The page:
European colonizers could be to blame for bringing tuberculosis to other parts of the world. tuberculosis is one of the most serious health issues worldwide killing 1.6 million people per year.
In a new study published in Science Advances on October 17, researches looked at how the most common strain of tuberculosis developed, and how antibiotic resistance spread around the world.
Study researcher Vegard Eldholm, from the Norwegian Institute of Public Health, and colleagues, focused on only one of tuberculosis' seven lineages.
They chose the so-called "lineage 4," the most widely dispersed type of TB around the globe. They also investigated how the lineage originally evolved and how its antibiotic-resistant forms have spread.
Eldholm and colleagues studied 1,669 DNA samples of lineage 4 that were previously collected in South America, Africa, Europe, North America, and Vietnam. They also looked at older samples of TB, which include those that were collected from three 18th-century mummies.
The genetic variations across these different TB strains allow researchers to estimate how closely related the lineage 4 strains were to one another. This could help determine when the lineage arrived on different continents and how old these different TB strains are.
Analysis revealed that the arrival of lineage 4 in the Americas, Africa, and Southeast Asia coincided with the arrival of the European colonizers, suggesting that Europeans may have carried the disease across continents.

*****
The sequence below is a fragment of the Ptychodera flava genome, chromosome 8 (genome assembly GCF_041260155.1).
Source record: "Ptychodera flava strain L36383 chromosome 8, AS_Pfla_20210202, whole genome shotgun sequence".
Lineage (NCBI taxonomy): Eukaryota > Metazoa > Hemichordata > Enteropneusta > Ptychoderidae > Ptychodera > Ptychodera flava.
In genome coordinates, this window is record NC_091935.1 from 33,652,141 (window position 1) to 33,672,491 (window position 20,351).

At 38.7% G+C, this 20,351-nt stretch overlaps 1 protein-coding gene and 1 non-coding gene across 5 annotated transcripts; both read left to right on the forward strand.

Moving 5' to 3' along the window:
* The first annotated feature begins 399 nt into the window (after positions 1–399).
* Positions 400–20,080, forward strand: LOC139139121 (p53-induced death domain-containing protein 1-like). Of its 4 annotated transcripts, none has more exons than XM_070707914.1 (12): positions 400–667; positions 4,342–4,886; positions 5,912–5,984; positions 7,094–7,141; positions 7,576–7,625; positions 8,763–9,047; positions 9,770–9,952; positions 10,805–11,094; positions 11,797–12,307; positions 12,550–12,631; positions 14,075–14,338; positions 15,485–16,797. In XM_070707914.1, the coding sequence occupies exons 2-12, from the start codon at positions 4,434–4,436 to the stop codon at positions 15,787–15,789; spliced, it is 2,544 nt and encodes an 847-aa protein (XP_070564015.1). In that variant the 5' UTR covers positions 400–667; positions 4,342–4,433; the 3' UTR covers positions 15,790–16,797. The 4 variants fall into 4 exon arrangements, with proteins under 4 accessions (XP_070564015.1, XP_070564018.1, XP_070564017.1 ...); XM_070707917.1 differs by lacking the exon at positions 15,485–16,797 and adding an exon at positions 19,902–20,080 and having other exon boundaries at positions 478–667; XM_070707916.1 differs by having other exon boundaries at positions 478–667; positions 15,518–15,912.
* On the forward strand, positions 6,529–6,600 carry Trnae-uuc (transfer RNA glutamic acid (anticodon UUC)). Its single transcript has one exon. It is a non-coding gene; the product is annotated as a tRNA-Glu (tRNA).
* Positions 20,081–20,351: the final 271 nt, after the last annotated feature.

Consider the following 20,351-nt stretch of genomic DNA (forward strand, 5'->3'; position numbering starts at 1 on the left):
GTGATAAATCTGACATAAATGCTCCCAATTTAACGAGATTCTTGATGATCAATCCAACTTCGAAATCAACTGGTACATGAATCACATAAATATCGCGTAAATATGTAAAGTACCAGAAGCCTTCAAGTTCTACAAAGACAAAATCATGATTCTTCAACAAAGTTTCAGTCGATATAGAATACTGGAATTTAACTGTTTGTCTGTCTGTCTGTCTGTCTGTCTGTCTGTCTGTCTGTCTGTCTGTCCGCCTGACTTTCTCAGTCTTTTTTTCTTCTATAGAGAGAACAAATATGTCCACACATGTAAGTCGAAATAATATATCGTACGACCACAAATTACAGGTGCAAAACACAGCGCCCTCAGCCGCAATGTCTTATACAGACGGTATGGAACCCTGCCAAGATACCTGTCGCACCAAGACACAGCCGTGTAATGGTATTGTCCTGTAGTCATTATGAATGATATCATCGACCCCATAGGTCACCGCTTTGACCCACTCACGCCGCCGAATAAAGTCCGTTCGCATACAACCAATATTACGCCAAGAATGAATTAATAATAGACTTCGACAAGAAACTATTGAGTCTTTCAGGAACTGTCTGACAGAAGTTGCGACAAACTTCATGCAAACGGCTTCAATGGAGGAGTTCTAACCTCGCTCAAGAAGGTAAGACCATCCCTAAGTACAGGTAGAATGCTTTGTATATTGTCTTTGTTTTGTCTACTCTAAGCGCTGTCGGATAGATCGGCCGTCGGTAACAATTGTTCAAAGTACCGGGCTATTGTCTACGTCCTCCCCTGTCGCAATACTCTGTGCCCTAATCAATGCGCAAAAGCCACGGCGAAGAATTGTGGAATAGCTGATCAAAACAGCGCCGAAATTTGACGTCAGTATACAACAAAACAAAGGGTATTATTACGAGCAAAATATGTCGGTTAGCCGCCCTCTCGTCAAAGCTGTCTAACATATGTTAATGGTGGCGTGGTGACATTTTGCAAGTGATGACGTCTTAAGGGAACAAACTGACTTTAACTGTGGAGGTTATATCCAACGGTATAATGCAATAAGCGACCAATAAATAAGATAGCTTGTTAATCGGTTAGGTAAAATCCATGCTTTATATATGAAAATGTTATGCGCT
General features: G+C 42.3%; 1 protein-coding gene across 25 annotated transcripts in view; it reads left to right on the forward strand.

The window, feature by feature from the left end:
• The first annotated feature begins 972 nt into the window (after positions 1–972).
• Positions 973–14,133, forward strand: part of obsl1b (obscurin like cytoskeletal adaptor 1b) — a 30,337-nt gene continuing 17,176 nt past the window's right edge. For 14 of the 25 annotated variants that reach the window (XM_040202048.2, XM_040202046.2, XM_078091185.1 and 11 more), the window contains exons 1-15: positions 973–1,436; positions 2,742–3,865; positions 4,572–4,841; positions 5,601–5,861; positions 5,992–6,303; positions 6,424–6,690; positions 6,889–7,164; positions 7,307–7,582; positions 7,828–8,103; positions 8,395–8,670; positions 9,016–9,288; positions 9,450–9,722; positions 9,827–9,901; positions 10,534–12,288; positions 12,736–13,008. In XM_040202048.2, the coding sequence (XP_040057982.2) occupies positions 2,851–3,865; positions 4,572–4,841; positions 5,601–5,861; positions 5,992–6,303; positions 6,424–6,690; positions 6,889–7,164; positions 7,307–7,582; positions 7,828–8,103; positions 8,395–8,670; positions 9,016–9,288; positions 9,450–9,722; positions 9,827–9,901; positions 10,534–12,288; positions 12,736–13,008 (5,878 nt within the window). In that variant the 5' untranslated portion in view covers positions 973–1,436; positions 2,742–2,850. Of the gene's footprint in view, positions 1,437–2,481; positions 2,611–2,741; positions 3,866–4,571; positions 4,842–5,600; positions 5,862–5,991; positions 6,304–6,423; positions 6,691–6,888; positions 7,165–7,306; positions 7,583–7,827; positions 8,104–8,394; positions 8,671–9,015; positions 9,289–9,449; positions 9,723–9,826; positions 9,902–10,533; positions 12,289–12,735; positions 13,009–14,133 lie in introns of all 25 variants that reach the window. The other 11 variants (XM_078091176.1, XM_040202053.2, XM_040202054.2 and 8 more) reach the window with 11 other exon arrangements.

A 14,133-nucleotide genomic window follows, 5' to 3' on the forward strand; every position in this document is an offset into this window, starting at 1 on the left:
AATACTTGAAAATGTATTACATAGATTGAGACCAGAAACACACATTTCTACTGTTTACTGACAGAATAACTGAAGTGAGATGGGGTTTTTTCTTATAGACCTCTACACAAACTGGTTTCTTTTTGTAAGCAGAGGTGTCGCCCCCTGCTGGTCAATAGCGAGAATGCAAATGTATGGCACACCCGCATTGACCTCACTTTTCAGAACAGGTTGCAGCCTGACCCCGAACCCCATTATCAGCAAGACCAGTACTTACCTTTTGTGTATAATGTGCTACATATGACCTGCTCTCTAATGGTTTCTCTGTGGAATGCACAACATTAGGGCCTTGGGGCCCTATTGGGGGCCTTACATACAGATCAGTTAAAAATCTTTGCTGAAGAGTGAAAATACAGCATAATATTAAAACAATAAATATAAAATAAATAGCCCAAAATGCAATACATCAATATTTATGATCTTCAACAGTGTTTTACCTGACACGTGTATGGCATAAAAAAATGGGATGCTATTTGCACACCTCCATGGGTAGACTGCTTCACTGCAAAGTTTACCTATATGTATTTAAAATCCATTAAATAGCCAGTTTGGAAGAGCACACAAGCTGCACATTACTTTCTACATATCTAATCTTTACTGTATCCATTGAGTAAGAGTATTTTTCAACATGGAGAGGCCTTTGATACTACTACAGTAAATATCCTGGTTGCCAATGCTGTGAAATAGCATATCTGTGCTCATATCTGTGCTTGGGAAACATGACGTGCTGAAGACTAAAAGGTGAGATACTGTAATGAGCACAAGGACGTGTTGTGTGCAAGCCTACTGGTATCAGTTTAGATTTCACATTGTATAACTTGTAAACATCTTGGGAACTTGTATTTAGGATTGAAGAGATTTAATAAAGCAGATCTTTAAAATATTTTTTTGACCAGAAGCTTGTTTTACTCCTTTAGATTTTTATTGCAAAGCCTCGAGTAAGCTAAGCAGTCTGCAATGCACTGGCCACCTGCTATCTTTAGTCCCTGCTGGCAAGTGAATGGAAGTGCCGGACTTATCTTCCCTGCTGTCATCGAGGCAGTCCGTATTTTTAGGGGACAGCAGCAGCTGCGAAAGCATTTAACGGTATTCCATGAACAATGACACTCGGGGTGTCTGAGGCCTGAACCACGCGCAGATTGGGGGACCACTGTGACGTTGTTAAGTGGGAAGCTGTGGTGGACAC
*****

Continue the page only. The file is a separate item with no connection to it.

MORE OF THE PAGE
"We find that dispersal of L4 has been completely dominated by historical migrations out of Europe," the researchers wrote in their study.
"We demonstrate an intimate temporal relationship between European colonial expansion into Africa and the Americas and the spread of L4 tuberculosis (TB)."
DNA analysis also showed that the lineage originated relatively recently, which is about 1,000 years ago.
The disease's resistance to antibiotics, on the other hand, appears to have evolved at the local level.
The researchers investigated if the resistant lineage 4 strains have spread around the world, but they did not find any antibiotic-resistant strains in the study that had crossed national borders. This means that if a resistant strain developed in the Netherlands, this strain is not likely to have reached Portugal or another country.
"We saw antibiotic resistance has developed all over the world multiple times," Eldholm told NPR. "That wasn't surprising. But the fact that we didn't find any [resistant] strains jumping from one country to another — that was a really big surprise."
The relative newness of antibiotics may be attributed for the regional boundaries of resistance. Antibiotics emerged in the mid-20th century and since then, some TB strains have evolved to become resistant to antibiotic treatment. The antibiotic-resistant strains of TB may not have had enough time to spread around the globe.